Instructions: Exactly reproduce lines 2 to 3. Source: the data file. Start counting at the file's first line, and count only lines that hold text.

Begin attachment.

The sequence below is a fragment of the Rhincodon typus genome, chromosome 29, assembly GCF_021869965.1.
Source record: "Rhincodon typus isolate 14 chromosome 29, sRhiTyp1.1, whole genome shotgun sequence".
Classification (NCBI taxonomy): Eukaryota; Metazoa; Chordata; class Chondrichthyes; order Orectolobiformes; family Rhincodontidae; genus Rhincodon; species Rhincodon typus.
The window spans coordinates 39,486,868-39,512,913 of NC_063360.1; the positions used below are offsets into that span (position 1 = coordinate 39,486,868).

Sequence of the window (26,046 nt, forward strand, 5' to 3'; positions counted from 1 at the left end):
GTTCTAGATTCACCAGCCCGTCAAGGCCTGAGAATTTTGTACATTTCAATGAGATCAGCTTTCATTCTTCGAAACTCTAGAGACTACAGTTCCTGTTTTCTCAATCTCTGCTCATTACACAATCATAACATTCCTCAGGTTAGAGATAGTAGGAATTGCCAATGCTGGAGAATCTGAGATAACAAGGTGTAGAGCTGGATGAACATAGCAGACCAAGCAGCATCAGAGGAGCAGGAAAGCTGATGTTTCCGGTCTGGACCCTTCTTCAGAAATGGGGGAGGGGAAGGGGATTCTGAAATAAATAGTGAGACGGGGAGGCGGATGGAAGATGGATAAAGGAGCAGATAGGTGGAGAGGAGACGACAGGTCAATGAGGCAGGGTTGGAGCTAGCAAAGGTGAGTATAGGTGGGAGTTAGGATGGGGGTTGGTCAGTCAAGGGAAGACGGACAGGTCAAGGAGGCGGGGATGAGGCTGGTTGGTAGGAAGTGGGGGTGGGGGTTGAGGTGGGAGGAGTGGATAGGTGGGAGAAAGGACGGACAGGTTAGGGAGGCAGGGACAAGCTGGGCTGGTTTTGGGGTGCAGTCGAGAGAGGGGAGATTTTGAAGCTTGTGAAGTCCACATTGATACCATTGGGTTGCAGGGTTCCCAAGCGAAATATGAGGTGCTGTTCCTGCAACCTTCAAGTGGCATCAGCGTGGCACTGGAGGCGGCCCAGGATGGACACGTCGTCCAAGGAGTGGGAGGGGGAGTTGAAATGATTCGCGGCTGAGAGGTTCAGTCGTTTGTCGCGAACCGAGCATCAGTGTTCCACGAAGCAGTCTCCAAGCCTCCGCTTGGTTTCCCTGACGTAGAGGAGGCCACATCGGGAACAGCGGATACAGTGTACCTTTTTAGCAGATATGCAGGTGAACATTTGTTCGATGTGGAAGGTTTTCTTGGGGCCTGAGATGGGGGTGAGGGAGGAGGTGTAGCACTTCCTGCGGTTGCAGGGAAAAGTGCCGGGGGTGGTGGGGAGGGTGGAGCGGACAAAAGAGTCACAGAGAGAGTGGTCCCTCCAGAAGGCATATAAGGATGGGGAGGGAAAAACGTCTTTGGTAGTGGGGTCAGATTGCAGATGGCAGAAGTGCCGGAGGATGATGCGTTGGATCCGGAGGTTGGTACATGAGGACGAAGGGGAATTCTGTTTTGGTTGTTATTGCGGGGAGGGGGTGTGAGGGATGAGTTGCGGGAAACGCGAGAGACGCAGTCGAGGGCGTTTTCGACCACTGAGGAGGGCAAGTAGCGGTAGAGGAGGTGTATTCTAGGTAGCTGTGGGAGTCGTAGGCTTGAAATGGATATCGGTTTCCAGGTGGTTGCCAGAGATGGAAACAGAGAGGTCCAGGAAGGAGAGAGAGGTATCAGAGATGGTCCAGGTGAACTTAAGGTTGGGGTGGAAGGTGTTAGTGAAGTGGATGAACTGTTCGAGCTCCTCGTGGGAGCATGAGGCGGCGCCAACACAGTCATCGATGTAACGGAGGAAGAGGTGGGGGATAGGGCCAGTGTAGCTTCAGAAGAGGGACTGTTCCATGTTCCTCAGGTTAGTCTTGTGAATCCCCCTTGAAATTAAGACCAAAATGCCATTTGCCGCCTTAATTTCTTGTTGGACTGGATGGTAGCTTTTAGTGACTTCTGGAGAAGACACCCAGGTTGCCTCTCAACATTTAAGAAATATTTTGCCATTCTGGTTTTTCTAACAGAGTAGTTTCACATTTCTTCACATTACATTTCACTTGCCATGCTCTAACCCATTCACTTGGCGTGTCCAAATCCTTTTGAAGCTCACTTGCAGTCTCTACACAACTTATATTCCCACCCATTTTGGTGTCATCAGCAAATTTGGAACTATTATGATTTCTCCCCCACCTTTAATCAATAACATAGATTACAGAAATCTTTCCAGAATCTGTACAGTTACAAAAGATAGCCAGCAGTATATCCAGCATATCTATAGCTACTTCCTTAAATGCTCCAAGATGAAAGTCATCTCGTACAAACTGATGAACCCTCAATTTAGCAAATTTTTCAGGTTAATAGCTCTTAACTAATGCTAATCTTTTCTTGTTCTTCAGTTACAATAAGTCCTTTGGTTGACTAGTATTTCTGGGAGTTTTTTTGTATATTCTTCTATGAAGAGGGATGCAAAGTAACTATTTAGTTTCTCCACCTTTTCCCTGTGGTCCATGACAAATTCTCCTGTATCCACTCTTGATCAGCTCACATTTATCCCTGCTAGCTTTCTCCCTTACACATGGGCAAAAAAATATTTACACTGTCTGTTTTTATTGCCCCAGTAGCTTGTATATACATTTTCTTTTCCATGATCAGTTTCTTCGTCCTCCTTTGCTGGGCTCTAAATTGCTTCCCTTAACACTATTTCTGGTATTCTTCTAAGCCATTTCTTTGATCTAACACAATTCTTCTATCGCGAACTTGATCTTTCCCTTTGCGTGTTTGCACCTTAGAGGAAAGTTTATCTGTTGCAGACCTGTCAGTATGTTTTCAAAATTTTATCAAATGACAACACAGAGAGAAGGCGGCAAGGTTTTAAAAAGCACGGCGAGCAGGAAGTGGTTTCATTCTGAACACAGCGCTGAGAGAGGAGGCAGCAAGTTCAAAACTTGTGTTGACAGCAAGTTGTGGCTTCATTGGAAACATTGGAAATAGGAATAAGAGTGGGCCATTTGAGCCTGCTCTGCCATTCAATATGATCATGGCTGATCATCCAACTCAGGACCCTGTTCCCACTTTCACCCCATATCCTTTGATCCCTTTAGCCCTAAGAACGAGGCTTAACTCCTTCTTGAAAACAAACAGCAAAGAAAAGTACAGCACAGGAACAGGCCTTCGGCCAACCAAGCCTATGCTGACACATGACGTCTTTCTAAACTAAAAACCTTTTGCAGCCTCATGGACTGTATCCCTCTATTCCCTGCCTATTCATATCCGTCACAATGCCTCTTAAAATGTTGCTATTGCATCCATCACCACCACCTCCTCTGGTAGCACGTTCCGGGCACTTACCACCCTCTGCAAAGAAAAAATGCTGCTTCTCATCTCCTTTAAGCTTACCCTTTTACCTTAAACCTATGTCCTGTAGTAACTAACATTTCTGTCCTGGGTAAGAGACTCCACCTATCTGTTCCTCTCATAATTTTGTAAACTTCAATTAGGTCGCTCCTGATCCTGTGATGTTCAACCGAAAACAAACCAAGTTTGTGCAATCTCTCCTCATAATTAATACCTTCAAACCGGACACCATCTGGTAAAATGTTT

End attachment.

Source record: "Rhincodon typus isolate 14 chromosome 29, sRhiTyp1.1, whole genome shotgun sequence".
Classification (NCBI taxonomy): Eukaryota; Metazoa; Chordata; class Chondrichthyes; order Orectolobiformes; family Rhincodontidae; genus Rhincodon; species Rhincodon typus.